Herald: Hoping to boost industry with a vibrant summit
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Hoping to boost industry with a vibrant summit

10 Dec 2018 05:19am IST
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10 Dec 2018 05:19am IST

Here goes Goa in an attempt to redefine the business and industrial scene in the State. Slated for October next year, and preparations beginning already, is the Vibrant Goa Global Expo and Summit that is expected to take that extra step to launch the State on a global platform of business opportunities. It will bring in tourists, not those who come for leisure, but those looking for business opportunities. There are ten months before Vibrant Goa gets rolling, enough time for the business heads to get charged up and ready for the summit. It is up to the mentors for the summit, the same group that has successfully launched Vibrant Gujarat and others, to prepare Goan businesses to handle the questions and take quick decisions. 

That’s all ready, but just what does Goa have to offer the business world? The State’s two major employment providers and revenue earners that have served the exchequer well for decades are staring at the wall. Its mining sector has been shut since March this year and the tourism industry is facing a huge drop in charter landings. In fact, this was openly admitted at the launch of Vibrant Goa when the president to VG said, “Mining in Goa is becoming a thing of the past. Traditional tourism is getting stale, our competitiveness in traditional business activities is a question mark. It’s time to embrace change.” 

As Goa gets prepared to ‘embrace change’ it has to also ensure that the change is in tune with what the people of the State aspire for. The State cannot afford industry that is environment unfriendly, nor does it have the land to house big industrial units. That makes IT and emerging technologies as the next big things for Goa. And both will be among the key focus areas along with electronics, tourism and wellness (medical tourism) and other existing industry like pharma and biotechnology, marine engineering, startups, agro and food processing and various others.

The State needs to play up its advantages if it is to attract industry during the conclave. There is, and as acknowledged by the Vibrant Goa organisers, high economic growth that includes one of the highest per capita GSDP, a facilitating infrastructure, strong presence in certain sectors including tourism, and a high rate of literacy that prepares an educated workforce for industry, especially for the knowledge-based industry. The State has to focus on the last, so that the local population benefits through job opportunities from any investment and industry coming into Goa. And there is also a new investment opportunity that could be taped. One of the areas that has been spoken of is the potential of Non-Resident Goans investing into collaborative ventures with Goan entrepreneurs and startups. Having grown used to receiving remittances from abroad, Goa should actively look at the possibility of foreign investments from its own people.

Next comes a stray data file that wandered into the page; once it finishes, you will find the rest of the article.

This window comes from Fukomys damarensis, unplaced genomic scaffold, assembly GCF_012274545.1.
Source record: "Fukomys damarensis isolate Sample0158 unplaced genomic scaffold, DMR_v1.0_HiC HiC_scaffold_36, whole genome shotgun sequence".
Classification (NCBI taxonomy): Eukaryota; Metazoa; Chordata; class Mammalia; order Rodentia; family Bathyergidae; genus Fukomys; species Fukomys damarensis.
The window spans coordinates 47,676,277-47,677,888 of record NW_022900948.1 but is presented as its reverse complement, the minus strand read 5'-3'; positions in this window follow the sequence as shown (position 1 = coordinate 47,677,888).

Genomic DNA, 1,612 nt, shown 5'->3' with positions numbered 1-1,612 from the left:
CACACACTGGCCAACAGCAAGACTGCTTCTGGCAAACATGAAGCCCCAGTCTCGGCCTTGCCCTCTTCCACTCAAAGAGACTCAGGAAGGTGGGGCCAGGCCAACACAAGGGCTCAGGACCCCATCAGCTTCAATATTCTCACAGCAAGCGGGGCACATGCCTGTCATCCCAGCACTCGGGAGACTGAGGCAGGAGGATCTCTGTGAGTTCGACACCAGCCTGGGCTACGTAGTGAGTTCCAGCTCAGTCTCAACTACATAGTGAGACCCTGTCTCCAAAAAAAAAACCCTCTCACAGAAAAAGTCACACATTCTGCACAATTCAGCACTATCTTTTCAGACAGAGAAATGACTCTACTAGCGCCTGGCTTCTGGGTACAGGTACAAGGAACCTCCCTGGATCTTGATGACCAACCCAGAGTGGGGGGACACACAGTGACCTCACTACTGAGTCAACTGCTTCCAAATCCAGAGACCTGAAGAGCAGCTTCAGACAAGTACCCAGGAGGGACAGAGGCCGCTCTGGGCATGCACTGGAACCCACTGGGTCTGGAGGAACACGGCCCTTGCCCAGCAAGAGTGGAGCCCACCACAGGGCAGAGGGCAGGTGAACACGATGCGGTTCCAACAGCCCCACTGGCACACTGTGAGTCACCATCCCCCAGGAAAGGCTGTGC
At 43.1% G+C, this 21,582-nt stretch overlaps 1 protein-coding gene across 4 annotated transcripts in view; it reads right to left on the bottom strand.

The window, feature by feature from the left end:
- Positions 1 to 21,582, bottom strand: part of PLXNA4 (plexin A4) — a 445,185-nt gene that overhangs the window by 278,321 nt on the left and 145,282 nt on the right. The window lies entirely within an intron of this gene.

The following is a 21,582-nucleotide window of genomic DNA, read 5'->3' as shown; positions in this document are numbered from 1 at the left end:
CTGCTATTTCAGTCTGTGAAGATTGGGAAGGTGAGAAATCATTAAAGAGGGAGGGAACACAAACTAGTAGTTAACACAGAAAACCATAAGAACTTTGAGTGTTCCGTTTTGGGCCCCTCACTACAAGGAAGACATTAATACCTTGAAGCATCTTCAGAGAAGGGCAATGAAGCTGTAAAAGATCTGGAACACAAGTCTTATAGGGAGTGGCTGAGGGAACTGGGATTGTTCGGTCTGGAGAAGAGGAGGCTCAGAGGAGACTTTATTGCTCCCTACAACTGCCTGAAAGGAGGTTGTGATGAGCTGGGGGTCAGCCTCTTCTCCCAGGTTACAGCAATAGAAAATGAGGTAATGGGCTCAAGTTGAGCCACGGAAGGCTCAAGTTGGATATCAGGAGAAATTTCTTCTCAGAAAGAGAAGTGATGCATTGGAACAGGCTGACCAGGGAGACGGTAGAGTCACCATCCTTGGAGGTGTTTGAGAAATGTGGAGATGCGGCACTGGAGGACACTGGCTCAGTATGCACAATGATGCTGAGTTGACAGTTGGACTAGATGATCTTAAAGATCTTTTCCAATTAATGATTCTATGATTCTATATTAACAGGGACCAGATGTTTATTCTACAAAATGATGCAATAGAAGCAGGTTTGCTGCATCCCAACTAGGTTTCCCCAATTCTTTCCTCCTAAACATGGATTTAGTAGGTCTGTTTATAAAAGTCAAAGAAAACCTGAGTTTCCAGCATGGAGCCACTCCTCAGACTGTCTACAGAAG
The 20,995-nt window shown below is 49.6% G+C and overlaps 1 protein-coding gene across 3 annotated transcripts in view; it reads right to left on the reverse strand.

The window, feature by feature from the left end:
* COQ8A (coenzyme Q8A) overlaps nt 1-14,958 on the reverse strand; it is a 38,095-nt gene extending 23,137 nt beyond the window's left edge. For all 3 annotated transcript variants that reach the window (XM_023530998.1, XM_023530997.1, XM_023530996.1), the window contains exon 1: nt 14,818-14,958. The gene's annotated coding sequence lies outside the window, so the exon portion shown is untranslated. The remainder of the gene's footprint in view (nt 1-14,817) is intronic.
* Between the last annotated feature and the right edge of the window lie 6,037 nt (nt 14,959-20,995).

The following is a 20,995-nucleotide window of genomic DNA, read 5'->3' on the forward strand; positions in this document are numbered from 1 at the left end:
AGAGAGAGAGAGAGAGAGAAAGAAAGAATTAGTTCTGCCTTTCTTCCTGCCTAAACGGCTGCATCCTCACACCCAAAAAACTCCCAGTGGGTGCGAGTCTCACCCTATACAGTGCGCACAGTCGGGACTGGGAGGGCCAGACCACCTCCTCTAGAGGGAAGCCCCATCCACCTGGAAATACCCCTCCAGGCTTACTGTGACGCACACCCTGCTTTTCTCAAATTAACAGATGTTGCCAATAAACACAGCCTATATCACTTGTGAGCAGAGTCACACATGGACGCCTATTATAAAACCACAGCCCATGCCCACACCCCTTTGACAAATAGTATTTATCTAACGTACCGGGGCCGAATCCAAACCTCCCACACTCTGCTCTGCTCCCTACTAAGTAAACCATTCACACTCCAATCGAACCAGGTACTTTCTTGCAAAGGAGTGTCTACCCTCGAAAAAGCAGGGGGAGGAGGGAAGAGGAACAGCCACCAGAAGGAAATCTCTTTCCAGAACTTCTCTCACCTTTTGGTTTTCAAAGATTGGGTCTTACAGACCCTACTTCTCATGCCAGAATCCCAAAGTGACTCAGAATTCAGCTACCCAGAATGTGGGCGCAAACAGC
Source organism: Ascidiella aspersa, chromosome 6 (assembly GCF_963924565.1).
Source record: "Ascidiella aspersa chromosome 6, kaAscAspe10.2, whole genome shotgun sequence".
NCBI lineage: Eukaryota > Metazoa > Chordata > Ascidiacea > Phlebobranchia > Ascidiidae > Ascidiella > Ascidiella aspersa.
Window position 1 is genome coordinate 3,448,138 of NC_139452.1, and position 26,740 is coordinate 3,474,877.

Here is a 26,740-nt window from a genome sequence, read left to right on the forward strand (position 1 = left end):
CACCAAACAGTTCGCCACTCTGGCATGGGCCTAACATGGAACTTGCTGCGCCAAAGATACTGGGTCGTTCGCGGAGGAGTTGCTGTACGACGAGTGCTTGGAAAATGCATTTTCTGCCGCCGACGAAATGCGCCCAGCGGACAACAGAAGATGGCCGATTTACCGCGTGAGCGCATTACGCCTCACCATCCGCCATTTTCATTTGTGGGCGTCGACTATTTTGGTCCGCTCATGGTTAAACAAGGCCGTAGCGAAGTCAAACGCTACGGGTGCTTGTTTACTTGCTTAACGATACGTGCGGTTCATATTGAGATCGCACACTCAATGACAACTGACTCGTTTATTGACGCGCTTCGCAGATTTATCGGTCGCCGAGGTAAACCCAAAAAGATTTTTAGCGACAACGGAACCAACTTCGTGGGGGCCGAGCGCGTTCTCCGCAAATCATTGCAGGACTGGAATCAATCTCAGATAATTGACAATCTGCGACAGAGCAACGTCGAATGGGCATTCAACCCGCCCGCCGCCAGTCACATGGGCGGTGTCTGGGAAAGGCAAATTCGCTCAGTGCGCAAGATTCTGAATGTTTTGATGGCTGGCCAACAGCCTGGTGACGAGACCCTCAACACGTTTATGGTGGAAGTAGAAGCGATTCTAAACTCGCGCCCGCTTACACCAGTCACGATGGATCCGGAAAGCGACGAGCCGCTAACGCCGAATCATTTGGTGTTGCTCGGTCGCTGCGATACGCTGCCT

A word of caution is needed here, to ensure that the Vibrant Goa nomenclature is not confused with the Vibrant Gujarat or Vibrant Tamil Nadu that are similar business conclaves. Over the years Vibrant Gujarat has evolved into a platform for brainstorming on agendas of global socio-economic development. It has also emerged as a facilitator for knowledge sharing and forging effective partnerships. It now draws over 25,000 delegates representing over 100 countries, including heads of State and Nobel Laureates. In branding, a similar name can cause confusion and here ‘Vibrant’ has the potential to take away from Goa the uniqueness that the State has to offer.

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